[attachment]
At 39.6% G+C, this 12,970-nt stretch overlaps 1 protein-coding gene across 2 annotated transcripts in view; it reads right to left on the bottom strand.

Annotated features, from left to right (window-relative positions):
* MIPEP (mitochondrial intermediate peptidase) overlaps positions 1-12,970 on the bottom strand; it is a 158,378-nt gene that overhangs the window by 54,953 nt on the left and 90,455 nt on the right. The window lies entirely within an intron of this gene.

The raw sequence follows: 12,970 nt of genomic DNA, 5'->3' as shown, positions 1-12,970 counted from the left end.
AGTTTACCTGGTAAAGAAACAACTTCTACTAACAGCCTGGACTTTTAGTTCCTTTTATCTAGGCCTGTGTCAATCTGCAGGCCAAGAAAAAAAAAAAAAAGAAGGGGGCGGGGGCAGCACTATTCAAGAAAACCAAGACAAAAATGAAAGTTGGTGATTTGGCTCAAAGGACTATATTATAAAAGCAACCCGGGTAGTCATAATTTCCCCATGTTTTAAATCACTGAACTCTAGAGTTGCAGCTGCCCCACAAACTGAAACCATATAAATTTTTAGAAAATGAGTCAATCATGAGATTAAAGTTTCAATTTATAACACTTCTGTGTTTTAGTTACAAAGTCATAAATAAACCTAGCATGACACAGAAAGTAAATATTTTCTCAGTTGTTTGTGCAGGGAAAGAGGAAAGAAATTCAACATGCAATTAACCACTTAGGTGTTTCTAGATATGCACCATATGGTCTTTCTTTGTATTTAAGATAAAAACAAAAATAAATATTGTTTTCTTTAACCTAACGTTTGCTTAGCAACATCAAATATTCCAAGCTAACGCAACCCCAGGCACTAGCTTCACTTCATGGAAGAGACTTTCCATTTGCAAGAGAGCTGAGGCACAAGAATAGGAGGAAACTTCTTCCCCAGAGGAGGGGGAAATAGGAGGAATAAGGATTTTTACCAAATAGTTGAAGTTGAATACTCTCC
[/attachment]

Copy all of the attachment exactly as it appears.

At 39.6% G+C, this 12,970-nt stretch overlaps 1 protein-coding gene across 2 annotated transcripts in view; it reads right to left on the bottom strand.

Annotated features, from left to right (window-relative positions):
* MIPEP (mitochondrial intermediate peptidase) overlaps positions 1-12,970 on the bottom strand; it is a 158,378-nt gene that overhangs the window by 54,953 nt on the left and 90,455 nt on the right. The window lies entirely within an intron of this gene.

The raw sequence follows: 12,970 nt of genomic DNA, 5'->3' as shown, positions 1-12,970 counted from the left end.
AGTTTACCTGGTAAAGAAACAACTTCTACTAACAGCCTGGACTTTTAGTTCCTTTTATCTAGGCCTGTGTCAATCTGCAGGCCAAGAAAAAAAAAAAAAAGAAGGGGGCGGGGGCAGCACTATTCAAGAAAACCAAGACAAAAATGAAAGTTGGTGATTTGGCTCAAAGGACTATATTATAAAAGCAACCCGGGTAGTCATAATTTCCCCATGTTTTAAATCACTGAACTCTAGAGTTGCAGCTGCCCCACAAACTGAAACCATATAAATTTTTAGAAAATGAGTCAATCATGAGATTAAAGTTTCAATTTATAACACTTCTGTGTTTTAGTTACAAAGTCATAAATAAACCTAGCATGACACAGAAAGTAAATATTTTCTCAGTTGTTTGTGCAGGGAAAGAGGAAAGAAATTCAACATGCAATTAACCACTTAGGTGTTTCTAGATATGCACCATATGGTCTTTCTTTGTATTTAAGATAAAAACAAAAATAAATATTGTTTTCTTTAACCTAACGTTTGCTTAGCAACATCAAATATTCCAAGCTAACGCAACCCCAGGCACTAGCTTCACTTCATGGAAGAGACTTTCCATTTGCAAGAGAGCTGAGGCACAAGAATAGGAGGAAACTTCTTCCCCAGAGGAGGGGGAAATAGGAGGAATAAGGATTTTTACCAAATAGTTGAAGTTGAATACTCTCC